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Top Difficulties Installing an Enterprise Network

Posted by MHO Networks on Oct 16, 2019 10:28:00 AM

Enterprise NetworkingThe networking infrastructure in any large enterprise company is extraordinarily complex. Planning for installing an enterprise network must include the process of coordination between vendors, service providers, and the company. And, all too often, deploying the network is the last roadblock before opening a new location, so the pressure is on everyone to get it right. 

And, unique to an enterprise network, there are far more pieces to connect than with your average mom-and-pop operation. Among many important parts, are: 

  • Configuration management
  • Database management 
  • Operating systems
  • Communication protocols 
  • Mobile networking
  • LANs
  • WANs 
  • Systems and storage management
  • Email 
  • Internet and company intranets 

Your enterprise IT leaders have all this on their plate for installing the new network, all while maintaining ongoing operations. Staffing everything, and planning for both major lanes (new launch and existing network), means that the one relationship they need to absolutely count on is your service provider. And, oddly enough, that is where most of the main headaches from your new installation arise. 

Top Difficulties Installing an Enterprise Network

When you begin installing an enterprise network, this is where the “service” in “Service Provider” really becomes important. 

Service Level Agreement (SLA)

The service level agreement you establish or negotiate with your service provider is critical to your entire experience. All enterprise providers are the same, until an issue arises. This is when enterprise separates itself from what we all know as “business class.” Your response timeframe when an issue occurs is one of the most important user experiences for enterprise customers. 

Let’s face it - technology is inherently faulted and could fail at some point. It is how your service provider deals with that failure and resulting service outage that makes or breaks the relationship. Customer experience is something that CAN be controlled and SHOULD be controlled with your enterprise provider. 

Network Control/Reseller Model 

An enterprise company should have access to a network that will not have resold infrastructure which is maintained, repaired, or monitored by, and therefore inaccessible to anyone but a third party. Direct access to your network and to your enterprise provider point of contact is critical. 

This is often referred to as the “One Person to Blame” model. With only one point of contact for everything, that person is wholly responsible for getting your enterprise network back up and running if and when problems arise. So passing the buck or shirking responsibility because of another hidden partner that handles part of your network is history.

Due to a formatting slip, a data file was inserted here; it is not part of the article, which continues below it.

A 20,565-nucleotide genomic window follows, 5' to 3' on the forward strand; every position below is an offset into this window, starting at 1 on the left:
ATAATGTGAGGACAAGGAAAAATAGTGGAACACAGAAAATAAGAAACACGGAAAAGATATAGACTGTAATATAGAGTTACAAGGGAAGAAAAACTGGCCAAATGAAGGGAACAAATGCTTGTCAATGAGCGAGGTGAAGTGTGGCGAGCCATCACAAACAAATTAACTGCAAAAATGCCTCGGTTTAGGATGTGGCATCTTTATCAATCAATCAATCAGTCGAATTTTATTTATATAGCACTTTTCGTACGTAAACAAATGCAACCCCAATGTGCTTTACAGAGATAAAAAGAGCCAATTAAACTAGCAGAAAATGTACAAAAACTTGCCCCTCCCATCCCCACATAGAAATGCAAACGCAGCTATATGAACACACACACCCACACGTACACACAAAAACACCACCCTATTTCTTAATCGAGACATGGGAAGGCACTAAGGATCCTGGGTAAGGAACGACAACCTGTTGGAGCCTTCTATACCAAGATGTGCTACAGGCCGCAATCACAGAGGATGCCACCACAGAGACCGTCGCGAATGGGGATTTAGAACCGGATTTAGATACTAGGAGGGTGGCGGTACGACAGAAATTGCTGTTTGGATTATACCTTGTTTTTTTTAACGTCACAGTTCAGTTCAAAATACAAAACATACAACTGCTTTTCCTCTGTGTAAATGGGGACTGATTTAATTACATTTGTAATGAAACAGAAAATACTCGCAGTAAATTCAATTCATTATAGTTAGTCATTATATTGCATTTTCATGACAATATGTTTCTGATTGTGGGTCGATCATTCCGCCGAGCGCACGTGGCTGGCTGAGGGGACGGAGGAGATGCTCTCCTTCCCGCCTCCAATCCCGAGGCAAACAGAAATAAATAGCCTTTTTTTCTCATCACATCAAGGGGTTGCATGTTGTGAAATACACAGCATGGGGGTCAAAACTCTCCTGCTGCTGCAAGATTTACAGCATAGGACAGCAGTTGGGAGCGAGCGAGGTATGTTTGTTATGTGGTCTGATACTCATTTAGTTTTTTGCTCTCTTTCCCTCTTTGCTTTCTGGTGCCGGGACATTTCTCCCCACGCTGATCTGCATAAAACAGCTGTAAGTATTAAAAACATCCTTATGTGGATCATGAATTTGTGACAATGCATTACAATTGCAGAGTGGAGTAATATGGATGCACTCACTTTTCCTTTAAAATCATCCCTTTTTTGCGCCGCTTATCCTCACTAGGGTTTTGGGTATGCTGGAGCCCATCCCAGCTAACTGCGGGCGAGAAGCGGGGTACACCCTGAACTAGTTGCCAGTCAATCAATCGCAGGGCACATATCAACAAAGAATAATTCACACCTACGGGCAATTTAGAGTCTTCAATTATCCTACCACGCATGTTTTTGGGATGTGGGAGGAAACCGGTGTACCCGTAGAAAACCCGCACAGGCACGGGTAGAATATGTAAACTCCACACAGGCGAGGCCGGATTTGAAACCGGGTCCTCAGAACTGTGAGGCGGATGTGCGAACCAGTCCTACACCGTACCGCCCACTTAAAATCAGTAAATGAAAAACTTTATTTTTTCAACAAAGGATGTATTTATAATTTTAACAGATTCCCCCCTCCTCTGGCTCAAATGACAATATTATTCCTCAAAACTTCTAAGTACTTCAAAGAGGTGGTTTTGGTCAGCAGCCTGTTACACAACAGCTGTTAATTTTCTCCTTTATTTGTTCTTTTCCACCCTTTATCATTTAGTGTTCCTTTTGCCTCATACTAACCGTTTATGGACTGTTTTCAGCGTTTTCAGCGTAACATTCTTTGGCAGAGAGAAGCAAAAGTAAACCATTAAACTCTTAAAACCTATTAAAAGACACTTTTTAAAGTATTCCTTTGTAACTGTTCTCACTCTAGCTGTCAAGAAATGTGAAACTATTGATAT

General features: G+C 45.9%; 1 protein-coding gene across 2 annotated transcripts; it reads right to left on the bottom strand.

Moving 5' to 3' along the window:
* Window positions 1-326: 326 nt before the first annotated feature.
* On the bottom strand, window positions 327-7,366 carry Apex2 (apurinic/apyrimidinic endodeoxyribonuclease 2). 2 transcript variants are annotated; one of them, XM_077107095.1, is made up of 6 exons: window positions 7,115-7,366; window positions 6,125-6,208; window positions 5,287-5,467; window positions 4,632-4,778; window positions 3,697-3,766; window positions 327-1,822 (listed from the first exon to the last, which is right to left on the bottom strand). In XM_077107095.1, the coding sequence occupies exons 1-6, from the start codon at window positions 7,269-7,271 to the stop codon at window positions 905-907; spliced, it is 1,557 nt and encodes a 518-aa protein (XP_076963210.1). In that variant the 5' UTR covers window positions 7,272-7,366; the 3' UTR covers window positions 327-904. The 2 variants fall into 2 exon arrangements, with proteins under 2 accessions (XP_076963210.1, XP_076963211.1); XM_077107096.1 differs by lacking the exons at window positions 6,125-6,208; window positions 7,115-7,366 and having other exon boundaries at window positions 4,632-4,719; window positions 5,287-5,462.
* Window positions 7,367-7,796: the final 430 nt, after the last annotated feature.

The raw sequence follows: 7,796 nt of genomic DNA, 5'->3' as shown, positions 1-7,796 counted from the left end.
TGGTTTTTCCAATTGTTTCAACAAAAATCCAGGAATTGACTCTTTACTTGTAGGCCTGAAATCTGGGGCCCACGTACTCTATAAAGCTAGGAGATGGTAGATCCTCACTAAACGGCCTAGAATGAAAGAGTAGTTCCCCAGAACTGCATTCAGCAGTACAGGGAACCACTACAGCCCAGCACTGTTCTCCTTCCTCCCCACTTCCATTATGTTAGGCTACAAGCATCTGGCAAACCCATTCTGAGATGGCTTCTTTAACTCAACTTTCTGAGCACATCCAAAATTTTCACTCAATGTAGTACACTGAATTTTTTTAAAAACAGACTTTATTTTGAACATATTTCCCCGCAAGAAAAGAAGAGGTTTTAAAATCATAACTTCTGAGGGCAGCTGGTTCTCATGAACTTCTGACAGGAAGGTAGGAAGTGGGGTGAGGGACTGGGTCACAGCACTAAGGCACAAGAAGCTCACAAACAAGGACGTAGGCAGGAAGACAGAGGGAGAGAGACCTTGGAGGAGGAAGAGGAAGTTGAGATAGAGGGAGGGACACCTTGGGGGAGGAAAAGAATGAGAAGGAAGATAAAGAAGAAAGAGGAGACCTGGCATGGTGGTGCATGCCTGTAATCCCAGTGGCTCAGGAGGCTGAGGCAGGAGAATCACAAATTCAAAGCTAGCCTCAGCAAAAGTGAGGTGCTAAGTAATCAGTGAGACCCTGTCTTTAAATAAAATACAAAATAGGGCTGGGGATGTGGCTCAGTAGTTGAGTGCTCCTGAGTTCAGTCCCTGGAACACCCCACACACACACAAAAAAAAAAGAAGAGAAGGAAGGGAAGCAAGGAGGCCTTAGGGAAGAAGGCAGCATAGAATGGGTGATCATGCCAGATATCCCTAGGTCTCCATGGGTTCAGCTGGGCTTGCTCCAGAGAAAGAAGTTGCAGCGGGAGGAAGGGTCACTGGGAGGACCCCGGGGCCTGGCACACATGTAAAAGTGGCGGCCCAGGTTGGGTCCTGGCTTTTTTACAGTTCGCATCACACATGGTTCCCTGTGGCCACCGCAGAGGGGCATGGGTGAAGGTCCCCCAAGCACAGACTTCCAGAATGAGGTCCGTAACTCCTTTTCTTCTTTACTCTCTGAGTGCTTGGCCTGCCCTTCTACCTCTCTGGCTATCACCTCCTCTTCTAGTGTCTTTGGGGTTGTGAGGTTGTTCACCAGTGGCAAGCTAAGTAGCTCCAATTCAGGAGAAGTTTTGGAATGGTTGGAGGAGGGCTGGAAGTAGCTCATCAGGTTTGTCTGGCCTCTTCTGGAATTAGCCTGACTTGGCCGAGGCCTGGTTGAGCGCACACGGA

Latency

Latency is that annoying time delay between when an action is initiated on your network and when it actually happens. Enterprise networks demand the lowest latency possible in order for multiple applications to continue operations at the speed of modern business. Today’s high-speed applications and devices are sensitive to latency, especially those that require real-time communication. 

Any slowdown or service disruption is obvious, glaring, and unacceptable. Latency is critical to almost every application. If your enterprise provider does not guarantee latency, you should consider looking elsewhere. Period. 

Customer Service

Customer service is the hot demand in telecom. Good customer service supersedes many other features and benefits. When you have questions, deadlines to meet, need a fast upgrade, or when promises are not kept... customer service allows an IT department to properly communicate to their executives in order to prevent job loss. This promotes a great working partnership. 

If you cannot get your enterprise network provider on the telephone, cannot make timely upgrades, and their idea of “service” mirrors a local fast-food place, it’s time to find a new service provider. 

Growth

An enterprise company is always growing. Is your enterprise provider also growing? If a provider becomes stagnant in the face of an enterprise growth model, a few things can occur that will negatively impact your business. 

  • Your enterprise expands beyond what the provider can offer. This causes you to purchase new network on top of the current bills that are not even contributing to their growth any longer. Bill overlap should be avoided at all costs. 
  • The provider’s technology is not up to date, or the pricing is not competitive. This forces your enterprise company to look elsewhere. Now, you are back at square one, starting over. 

MHO Enterprise Networking

These things must be assessed in advance to choosing your provider. MHO offers guaranteed reliability, low latency, fast installation, an MPLS core network, scalable bandwidth, and unparalleled customer service. MHO also tailors each network to the client’s unique needs. You can be sure that our technology is state-of-the-art and our pricing is competitive. Give us a call at (877) WANT-MHO to check for availability in your area.

Topics: Network, Customer Service, Customer Experience, SLA (Service Level Agreement), Low Latency, network performance, Fast Installation, Colorado Business, Bay Area Business, Dallas Business, Los Angeles Business, Orange County Business, San Diego Business, Network Efficiency, Network Access, Inland Empire Business

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